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# Integration

If we were to look at a function on a graph, the integral of would describe the area underneath the function. To represent the integral of , we would write , with telling us we are integrating with respect to x. (This is called the differential).

Conceptually, we think of integration as being the inverse of differentiation. This means that to find an integral, we can think of having to 'undo' the process of differentiation. When we have 'undone' the integration, we call this result the antiderivative.

## Indefinite integrals

The purpose of an indefinite integration is to find the antiderivative. The antiderivative is given as a function and doesn't tell us directly the area under the function. If we want to check whether we have the correct antiderivative, we can differentiate the antiderivative, and we should arrive back at the original function. If our original function is , we often denote as the antiderivative of .

When we find an indefinite integral, it is important that we add a constant of integration, meaning that if we were to find , we would give our answer as . This reflects that this antiderivative function could have any constant and still differentiated to the original function.

Find

differentiates to , so that is our antiderivative. However, in full, our answer is , as we must include this constant of integration.

## Definite integration

A definite integral is one with limits, so we could view this as the area under a function between two points, say point a and point b. For a function , we would write this as . This can be visualized as

Visualisation of a definite integral

The way to visualize this is to split the area under the function into n equal strips between a and b. This means we have the width of each strip, . We then take the height of each strip as , with the point at some point in strip i. This is shown below.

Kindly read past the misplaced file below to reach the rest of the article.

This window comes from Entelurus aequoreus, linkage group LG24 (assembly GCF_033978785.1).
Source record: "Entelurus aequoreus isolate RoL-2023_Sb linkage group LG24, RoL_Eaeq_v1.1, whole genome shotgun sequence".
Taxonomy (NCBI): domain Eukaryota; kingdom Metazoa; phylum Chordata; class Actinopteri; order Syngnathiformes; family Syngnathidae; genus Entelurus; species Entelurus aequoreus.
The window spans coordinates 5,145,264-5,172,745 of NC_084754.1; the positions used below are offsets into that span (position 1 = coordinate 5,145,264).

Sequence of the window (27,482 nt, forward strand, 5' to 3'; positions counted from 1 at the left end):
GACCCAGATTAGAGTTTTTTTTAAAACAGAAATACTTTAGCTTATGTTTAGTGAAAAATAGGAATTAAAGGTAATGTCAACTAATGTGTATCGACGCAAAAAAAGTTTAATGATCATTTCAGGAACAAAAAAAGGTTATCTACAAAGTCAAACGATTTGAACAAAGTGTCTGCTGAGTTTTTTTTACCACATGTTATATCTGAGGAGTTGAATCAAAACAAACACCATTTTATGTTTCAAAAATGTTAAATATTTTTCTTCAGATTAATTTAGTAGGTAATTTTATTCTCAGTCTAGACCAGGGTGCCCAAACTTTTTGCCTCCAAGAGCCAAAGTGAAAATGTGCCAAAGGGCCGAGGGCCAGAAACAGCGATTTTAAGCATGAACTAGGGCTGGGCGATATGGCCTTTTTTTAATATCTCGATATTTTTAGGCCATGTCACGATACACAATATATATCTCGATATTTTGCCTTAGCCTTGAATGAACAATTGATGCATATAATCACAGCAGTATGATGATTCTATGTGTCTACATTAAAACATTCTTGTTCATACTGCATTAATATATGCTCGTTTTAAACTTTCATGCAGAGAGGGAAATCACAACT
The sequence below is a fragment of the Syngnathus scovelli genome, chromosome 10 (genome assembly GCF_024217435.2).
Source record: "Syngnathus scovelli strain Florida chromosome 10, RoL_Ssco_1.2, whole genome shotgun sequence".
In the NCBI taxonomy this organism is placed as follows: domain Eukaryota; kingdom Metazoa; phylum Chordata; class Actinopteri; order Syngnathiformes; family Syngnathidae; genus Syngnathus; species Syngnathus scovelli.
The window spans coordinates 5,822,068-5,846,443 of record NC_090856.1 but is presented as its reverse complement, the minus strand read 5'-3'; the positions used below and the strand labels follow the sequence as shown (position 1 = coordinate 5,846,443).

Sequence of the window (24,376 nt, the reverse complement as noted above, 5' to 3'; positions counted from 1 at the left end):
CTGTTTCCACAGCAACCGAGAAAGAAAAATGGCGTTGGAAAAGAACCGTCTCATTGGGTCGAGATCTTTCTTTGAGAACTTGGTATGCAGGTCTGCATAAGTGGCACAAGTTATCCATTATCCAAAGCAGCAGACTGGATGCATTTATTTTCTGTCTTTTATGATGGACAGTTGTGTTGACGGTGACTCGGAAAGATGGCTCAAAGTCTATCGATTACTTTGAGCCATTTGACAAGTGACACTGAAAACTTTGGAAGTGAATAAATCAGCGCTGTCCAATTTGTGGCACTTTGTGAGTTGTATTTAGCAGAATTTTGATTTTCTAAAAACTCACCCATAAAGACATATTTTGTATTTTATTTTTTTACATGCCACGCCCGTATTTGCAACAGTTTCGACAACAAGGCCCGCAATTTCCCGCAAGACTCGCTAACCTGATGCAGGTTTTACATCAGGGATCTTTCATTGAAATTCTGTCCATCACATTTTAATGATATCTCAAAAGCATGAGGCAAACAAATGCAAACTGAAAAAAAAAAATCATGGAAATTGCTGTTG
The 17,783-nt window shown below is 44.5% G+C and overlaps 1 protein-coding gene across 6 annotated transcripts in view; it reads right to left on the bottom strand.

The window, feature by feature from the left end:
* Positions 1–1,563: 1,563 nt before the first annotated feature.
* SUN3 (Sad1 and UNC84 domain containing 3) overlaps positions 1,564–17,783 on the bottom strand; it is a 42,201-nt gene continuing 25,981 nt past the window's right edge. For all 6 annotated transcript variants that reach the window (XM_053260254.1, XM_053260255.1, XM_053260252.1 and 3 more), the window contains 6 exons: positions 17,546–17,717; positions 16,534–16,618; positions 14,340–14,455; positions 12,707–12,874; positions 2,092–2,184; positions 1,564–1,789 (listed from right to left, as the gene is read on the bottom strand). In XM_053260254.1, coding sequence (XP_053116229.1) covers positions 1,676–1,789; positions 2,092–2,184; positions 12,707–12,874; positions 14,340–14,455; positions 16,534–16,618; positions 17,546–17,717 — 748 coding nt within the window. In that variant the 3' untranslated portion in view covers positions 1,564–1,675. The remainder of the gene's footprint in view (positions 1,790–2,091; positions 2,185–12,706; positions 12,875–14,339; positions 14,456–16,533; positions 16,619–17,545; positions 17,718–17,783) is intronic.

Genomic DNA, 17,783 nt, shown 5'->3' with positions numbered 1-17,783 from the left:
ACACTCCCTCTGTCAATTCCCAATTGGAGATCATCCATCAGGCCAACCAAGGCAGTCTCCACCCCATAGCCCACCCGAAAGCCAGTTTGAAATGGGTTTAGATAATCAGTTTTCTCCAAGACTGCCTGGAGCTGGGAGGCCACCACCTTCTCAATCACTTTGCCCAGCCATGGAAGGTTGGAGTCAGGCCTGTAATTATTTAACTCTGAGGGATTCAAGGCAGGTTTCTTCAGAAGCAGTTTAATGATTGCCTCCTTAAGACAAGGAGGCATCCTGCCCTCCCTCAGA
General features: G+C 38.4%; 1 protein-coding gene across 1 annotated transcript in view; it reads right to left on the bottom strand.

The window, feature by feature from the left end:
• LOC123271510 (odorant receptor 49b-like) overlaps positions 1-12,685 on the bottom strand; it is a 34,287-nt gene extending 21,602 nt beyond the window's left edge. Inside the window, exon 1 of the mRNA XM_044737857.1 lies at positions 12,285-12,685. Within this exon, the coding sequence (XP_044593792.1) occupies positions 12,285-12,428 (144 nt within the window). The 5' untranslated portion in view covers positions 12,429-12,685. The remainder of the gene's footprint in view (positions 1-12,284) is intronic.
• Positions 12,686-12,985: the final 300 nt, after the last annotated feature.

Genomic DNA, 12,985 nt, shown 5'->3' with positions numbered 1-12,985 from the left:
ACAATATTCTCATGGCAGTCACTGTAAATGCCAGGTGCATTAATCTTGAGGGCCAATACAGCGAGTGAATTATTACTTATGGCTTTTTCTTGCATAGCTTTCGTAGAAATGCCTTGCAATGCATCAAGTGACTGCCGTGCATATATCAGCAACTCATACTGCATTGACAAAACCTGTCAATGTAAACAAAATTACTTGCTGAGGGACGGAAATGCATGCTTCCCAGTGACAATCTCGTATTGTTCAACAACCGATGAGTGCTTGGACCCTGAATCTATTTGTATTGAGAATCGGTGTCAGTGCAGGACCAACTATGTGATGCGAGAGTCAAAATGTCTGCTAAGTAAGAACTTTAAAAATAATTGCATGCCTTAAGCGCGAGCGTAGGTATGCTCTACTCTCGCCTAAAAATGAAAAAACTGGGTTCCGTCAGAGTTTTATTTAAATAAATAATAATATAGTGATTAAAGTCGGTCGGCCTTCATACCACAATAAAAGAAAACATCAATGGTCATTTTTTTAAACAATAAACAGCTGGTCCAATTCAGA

Visualisation of a definite integral

The area of the strips at this point is given as . To find the value of the integral, we need to use an infinite number of strips to cover the inside of the curve fully. This means as we take the limit, we get .

In practice, this becomes easier as we find the antiderivative (without the integration constant) and then evaluate it at the two limits, taking the bottom limit away from the top limit.

Find

The first step is to find the antiderivative of . This means we need to think of a function that differentiates to . Thinking about this, we get to . Now we know the antiderivative; we need to evaluate this at the limits.

### Properties of the integral

• For constants and , and functions , then

• for

## Integration methods

Not all antiderivatives can be found easily by inspection. Here, we can use an integration method instead to allow us to find the antiderivative.

### Integration by parts

By the product rule (as seen in differentiation), for two functions and then

If we integrate both sides with respect to x, we get:

which then simplifies to -

We rearrange this to -

This is now our formula for integration by parts, and we will demonstrate this through an example.